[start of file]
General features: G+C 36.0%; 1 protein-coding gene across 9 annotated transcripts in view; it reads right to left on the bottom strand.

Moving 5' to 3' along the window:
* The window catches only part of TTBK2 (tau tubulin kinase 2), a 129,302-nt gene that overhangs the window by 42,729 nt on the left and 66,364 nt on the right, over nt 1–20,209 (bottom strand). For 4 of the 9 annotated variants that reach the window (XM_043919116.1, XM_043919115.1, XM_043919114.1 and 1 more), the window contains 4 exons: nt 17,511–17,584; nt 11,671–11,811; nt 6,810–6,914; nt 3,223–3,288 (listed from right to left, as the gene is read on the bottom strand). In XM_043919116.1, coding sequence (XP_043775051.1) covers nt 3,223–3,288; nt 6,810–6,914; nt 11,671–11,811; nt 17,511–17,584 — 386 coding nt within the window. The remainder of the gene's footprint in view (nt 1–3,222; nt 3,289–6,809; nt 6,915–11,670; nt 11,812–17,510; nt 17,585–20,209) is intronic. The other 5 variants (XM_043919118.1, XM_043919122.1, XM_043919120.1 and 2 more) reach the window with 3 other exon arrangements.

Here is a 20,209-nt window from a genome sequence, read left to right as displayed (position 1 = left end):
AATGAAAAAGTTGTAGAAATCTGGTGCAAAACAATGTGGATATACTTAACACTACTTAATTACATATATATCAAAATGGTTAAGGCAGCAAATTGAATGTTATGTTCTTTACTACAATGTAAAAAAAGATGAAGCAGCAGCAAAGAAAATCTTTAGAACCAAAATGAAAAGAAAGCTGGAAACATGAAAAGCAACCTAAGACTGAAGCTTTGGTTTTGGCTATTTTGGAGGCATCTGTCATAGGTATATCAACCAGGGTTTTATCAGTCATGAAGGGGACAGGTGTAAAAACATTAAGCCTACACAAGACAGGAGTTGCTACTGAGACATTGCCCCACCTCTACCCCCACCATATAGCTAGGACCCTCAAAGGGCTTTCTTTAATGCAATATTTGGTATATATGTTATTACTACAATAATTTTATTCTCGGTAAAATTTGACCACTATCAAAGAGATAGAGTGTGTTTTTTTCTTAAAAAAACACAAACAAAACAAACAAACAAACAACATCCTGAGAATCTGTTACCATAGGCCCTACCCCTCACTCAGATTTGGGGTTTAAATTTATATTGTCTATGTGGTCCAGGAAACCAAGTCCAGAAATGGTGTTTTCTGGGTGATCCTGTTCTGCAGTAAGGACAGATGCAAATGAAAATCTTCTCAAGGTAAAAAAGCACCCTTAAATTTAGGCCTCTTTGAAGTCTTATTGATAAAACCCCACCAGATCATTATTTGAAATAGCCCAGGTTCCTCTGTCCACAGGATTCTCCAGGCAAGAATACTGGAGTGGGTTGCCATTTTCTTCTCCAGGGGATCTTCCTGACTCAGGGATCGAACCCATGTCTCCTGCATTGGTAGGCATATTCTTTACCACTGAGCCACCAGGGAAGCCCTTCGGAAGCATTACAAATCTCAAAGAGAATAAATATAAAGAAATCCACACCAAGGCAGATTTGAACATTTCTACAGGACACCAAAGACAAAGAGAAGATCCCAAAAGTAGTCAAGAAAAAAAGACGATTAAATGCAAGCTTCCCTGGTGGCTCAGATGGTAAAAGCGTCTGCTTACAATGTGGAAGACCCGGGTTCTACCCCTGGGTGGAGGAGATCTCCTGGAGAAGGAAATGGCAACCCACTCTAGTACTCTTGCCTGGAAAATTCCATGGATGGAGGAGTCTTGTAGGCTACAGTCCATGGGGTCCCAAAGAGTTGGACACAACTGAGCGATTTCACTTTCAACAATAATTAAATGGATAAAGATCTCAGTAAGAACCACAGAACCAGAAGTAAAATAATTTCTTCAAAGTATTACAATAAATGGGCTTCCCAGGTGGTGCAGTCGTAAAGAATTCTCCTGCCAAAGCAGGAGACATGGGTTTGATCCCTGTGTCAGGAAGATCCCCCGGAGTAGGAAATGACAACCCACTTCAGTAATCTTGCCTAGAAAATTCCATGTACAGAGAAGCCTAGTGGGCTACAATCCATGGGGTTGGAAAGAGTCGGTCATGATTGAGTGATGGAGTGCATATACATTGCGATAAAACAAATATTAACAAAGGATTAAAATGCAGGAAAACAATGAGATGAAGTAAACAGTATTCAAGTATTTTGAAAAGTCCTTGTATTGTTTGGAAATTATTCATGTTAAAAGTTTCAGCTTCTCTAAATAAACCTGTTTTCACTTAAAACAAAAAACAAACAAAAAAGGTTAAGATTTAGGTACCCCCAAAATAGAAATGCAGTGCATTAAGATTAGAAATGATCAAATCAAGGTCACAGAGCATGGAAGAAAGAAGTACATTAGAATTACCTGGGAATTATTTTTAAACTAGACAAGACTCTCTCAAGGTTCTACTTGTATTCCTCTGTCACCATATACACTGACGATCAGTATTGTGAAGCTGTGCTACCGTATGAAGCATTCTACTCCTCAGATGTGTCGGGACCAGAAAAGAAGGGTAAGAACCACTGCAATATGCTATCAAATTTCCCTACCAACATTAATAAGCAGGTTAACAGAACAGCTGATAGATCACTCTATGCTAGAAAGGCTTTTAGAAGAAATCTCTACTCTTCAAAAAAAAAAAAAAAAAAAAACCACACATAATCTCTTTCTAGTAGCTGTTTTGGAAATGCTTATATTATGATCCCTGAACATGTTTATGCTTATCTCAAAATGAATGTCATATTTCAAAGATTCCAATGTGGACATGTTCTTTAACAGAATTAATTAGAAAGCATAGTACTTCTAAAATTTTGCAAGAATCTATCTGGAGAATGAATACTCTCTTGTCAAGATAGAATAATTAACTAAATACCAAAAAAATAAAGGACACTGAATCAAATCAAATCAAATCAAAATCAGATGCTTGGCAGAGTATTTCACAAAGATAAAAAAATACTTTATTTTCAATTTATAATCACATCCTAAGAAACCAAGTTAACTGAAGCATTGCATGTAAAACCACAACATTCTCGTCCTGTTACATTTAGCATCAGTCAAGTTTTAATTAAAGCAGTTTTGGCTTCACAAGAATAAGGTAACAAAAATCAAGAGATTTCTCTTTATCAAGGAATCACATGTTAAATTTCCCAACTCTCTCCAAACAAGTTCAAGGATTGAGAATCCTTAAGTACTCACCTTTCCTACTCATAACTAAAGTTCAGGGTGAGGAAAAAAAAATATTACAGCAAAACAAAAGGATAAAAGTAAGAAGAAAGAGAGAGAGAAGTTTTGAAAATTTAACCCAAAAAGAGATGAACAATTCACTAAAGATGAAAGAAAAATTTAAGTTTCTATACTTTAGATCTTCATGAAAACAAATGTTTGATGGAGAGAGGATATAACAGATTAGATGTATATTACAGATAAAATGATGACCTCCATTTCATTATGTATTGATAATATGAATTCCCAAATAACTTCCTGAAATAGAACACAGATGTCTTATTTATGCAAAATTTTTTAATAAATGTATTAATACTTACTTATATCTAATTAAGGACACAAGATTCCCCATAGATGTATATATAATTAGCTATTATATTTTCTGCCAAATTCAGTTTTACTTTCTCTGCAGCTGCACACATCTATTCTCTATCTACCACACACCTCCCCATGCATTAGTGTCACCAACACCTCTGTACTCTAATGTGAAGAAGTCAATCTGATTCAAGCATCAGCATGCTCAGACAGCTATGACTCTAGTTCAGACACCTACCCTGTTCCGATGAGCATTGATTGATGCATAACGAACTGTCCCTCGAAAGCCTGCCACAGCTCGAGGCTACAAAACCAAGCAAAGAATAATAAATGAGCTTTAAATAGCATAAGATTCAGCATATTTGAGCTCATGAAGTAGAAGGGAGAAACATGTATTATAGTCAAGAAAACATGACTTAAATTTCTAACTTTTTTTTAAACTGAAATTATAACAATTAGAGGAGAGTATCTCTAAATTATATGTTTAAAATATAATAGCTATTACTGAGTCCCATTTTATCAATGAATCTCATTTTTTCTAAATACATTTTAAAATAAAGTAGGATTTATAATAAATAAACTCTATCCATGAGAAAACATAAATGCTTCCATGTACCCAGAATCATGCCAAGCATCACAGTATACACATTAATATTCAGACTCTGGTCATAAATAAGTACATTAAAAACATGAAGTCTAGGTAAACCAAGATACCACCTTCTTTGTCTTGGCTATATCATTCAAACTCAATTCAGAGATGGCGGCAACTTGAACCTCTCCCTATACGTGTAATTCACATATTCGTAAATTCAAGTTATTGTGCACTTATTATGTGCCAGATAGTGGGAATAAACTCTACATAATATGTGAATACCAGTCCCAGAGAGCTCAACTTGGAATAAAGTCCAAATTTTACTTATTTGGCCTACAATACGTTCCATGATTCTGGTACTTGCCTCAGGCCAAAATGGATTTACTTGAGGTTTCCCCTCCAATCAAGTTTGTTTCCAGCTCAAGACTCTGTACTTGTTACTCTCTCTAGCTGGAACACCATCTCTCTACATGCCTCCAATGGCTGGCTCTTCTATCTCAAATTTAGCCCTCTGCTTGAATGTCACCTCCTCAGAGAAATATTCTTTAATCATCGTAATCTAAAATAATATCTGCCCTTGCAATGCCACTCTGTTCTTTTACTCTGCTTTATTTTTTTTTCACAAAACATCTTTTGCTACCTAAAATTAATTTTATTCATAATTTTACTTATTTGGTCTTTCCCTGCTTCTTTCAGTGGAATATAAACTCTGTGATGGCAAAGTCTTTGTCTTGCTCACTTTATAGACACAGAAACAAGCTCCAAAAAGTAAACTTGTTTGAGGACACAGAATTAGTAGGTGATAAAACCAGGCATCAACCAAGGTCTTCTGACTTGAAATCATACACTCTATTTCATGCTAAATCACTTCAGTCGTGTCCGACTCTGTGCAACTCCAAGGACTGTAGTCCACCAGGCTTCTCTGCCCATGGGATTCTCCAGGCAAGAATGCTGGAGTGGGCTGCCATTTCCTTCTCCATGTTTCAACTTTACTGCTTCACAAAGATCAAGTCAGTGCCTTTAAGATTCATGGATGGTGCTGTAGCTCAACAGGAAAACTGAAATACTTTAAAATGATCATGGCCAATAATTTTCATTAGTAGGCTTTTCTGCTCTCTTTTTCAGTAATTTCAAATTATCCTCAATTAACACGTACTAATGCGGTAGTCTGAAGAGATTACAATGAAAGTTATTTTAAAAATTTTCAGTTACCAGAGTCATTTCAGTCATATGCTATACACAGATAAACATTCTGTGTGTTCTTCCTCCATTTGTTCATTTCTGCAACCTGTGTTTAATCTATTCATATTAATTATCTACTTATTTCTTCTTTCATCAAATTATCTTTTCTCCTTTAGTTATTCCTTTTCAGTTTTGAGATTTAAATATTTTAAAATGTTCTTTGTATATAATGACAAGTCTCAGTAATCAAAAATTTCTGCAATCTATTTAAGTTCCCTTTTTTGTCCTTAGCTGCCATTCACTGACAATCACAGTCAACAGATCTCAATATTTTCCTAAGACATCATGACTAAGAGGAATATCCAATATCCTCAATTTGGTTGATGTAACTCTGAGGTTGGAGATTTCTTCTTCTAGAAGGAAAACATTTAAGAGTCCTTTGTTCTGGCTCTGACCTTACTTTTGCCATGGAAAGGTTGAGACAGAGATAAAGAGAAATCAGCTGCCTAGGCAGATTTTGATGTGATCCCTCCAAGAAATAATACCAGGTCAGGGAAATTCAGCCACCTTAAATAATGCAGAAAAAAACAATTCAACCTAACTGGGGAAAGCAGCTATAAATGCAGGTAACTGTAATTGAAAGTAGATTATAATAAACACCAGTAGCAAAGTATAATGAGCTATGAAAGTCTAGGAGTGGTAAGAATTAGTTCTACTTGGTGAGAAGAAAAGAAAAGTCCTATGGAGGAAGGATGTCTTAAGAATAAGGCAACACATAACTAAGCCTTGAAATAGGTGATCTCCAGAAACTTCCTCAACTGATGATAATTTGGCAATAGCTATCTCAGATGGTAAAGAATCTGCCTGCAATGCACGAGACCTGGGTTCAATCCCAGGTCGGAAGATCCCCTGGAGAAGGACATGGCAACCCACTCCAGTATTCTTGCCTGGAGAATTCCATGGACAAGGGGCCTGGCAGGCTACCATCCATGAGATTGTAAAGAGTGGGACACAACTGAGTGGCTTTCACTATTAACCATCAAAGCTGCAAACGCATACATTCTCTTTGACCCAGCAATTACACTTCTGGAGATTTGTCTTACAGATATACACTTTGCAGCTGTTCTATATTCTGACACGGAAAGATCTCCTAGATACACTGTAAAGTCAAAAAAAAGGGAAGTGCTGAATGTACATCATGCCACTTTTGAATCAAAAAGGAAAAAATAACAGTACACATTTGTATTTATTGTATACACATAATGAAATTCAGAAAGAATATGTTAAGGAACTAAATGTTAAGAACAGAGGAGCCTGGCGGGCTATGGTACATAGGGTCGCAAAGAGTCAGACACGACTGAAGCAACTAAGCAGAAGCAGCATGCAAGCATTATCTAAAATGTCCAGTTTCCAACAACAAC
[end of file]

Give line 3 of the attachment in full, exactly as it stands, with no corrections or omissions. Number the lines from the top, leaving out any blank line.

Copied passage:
* The window catches only part of TTBK2 (tau tubulin kinase 2), a 129,302-nt gene that overhangs the window by 42,729 nt on the left and 66,364 nt on the right, over nt 1–20,209 (bottom strand). For 4 of the 9 annotated variants that reach the window (XM_043919116.1, XM_043919115.1, XM_043919114.1 and 1 more), the window contains 4 exons: nt 17,511–17,584; nt 11,671–11,811; nt 6,810–6,914; nt 3,223–3,288 (listed from right to left, as the gene is read on the bottom strand). In XM_043919116.1, coding sequence (XP_043775051.1) covers nt 3,223–3,288; nt 6,810–6,914; nt 11,671–11,811; nt 17,511–17,584 — 386 coding nt within the window. The remainder of the gene's footprint in view (nt 1–3,222; nt 3,289–6,809; nt 6,915–11,670; nt 11,812–17,510; nt 17,585–20,209) is intronic. The other 5 variants (XM_043919118.1, XM_043919122.1, XM_043919120.1 and 2 more) reach the window with 3 other exon arrangements.